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Review: "The Next Story: Life and Faith After the Digital Explosion" by Tim Challies

Do we own tech or does it own us? A cliche perhaps, but Challies' book, The Next Story, does a great job of helping the reader have technological discernment.

Technology is not inherently bad nor is it neutral. Challies argues that technology is inherently good. In fact, technology is a result of the God given mandate to "be fruitful and multiply," it is, according to Challies, "the creative activity of using tools to shape God's creation for practical purposes." What goes wrong is the human application of technology. And that is because technology is subject to the fall, the curse and sin.

Challies writes in order to bring technology into focus. But technology is everywhere, isn't it already in focus? Challies argues that technology has taken on mythic status, as if it has always been there like an everlasting operating system. To allow technology this status is a mistake and is only one step removed from it being an idol. Challies likens idolatry to an addiction--technoholism--always on screens, habitual updates, the inability to say no when asked, "play again?"

What does technology do? By recognizing that technology is not mythic, but made by sinful human beings, we can recognize that all technology carries with it ideologies. "The true message of these digital technologies is buried deep inside them and will eventually be revealed in time. We will see their effect in the ways we think differently, act differently, and understand ourselves differently" (39). Technology is instigating ecological change and is not merely an additive to our culture. Challies notes that technology shifts power as those who embrace it become culturally dominant and it changes human biology, how the brain processes information.

Challies recognizes that our culture is only just beginning to see the effects of the digital explosion. There are many who are "digital immigrants," who remember life without computers. But there will come a time when their influence will be gone, when everyone will be a "digital native." This brings up the point that, for the native, self-identity is largely shaped by the digital. Natives are often unable to recognize the difference between on and off-line, seeing them as part of the whole. Natives feel like they are missing out when cut off from the on-line world. Perhaps, Challies suggests, face-to-face interaction is, for the native, becoming increasingly uncomfortable.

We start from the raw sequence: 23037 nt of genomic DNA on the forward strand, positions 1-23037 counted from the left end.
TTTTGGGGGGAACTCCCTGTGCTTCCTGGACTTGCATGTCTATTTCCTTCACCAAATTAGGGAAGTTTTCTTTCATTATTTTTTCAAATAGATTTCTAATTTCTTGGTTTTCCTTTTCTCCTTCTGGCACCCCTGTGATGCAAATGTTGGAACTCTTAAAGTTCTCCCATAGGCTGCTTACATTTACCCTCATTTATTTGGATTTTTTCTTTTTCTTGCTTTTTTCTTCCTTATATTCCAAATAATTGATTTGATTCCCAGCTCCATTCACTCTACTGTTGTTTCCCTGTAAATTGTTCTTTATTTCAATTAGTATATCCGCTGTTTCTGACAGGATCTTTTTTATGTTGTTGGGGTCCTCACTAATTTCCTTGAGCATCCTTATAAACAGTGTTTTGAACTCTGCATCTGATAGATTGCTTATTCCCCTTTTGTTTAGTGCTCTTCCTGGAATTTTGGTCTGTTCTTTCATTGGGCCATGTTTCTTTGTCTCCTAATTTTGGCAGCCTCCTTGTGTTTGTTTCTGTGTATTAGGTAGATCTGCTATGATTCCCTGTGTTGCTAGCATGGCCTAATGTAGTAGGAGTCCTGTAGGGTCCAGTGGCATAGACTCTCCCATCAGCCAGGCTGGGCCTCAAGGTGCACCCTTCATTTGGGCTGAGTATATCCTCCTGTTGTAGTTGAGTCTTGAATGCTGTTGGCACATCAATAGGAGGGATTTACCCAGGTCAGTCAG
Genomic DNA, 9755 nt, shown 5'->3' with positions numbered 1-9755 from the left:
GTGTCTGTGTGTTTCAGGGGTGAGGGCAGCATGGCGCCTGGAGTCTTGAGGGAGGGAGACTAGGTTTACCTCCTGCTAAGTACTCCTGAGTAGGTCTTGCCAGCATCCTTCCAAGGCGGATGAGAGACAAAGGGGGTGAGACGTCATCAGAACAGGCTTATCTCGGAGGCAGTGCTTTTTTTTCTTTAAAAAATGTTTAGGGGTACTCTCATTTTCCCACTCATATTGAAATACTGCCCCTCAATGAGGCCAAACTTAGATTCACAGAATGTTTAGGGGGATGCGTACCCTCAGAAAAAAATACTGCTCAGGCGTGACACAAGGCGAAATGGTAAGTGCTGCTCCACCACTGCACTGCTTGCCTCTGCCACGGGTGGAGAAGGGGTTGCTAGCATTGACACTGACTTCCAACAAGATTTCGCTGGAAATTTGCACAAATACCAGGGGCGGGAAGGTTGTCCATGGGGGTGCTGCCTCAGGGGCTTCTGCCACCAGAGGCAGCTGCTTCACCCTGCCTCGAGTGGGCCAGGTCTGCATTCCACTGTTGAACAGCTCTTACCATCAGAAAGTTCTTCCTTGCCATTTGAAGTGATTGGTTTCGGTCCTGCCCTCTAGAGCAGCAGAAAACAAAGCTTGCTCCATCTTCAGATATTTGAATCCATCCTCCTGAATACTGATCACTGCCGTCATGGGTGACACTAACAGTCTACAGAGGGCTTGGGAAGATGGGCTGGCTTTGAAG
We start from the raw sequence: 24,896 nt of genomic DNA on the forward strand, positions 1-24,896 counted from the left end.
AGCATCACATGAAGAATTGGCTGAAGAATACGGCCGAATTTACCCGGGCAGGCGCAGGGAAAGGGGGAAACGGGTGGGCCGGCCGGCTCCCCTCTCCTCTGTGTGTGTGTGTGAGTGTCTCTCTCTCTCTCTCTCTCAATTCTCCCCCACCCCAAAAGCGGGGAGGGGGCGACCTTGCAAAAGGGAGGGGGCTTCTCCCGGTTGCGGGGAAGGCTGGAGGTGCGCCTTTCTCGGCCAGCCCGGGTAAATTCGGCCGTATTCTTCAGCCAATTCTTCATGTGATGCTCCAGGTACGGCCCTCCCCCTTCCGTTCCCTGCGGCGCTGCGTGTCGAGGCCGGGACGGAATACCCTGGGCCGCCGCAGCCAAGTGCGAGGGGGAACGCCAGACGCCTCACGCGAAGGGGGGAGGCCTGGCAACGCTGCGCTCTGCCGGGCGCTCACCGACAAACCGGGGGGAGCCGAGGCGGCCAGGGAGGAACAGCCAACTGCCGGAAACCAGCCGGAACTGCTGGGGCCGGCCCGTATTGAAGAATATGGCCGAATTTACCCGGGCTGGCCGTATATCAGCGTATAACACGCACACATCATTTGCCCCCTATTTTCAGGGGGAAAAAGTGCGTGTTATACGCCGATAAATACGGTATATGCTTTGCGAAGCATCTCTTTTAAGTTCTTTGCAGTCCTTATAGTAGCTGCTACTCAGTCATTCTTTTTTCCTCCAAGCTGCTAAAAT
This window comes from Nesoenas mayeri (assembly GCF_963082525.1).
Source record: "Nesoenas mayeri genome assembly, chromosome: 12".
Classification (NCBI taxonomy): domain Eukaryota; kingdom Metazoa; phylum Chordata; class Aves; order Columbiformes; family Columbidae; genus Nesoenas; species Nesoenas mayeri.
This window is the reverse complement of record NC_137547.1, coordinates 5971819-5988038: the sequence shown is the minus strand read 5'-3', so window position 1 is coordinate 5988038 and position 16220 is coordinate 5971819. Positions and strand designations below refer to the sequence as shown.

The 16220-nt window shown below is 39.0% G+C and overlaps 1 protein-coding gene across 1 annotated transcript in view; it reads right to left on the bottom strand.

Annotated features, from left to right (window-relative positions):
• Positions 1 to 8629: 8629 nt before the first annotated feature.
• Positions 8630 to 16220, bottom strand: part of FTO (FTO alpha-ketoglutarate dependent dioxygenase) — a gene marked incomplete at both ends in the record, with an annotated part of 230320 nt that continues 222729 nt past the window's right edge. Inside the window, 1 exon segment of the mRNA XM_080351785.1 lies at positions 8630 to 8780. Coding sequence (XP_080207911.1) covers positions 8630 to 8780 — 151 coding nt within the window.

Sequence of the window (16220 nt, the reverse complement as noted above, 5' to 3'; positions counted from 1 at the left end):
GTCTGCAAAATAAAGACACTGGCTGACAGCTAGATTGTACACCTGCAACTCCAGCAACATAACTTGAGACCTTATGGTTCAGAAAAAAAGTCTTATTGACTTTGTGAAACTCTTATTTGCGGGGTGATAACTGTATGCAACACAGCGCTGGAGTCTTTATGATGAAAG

One can see the influence of the digital in common language used to talk about the self. We have imported the metaphor of CPU as a descriptive idea for brain function, human processing and interaction. We think about upload and download as synonyms for thinking and engaging with the world. The lines between digital and synapse are blurred. Some even believe that the content of a personality could be adequately represented in digital, stored in bites.

Challies attempts to answer the questions: how is technology changing us? and, what risks and opportunities does that present? Challies presents six areas in which he sees change occurring - communication, mediation/identity, distraction, information, truth/authority and viability/privacy.

Perhaps most obviously, the digital revolution has given rise to an explosion in communication - we can speak to the world as easily as we used to talk to ourselves. This is an amazing opportunity to speak truth in a loving way. This, however, is not what has happened. Instead, Challies, suggests, we have become shallow of speech, spinning our way through thought in catch phrases, never pausing to think. Challies points to the Biblical exhortation to tame the tongue and note its power to destroy as well as build up. We should be slow to speak (Prov 10:19) and should be careful to use our tongue and, by extension, our status update, to speak truth and wisdom with love.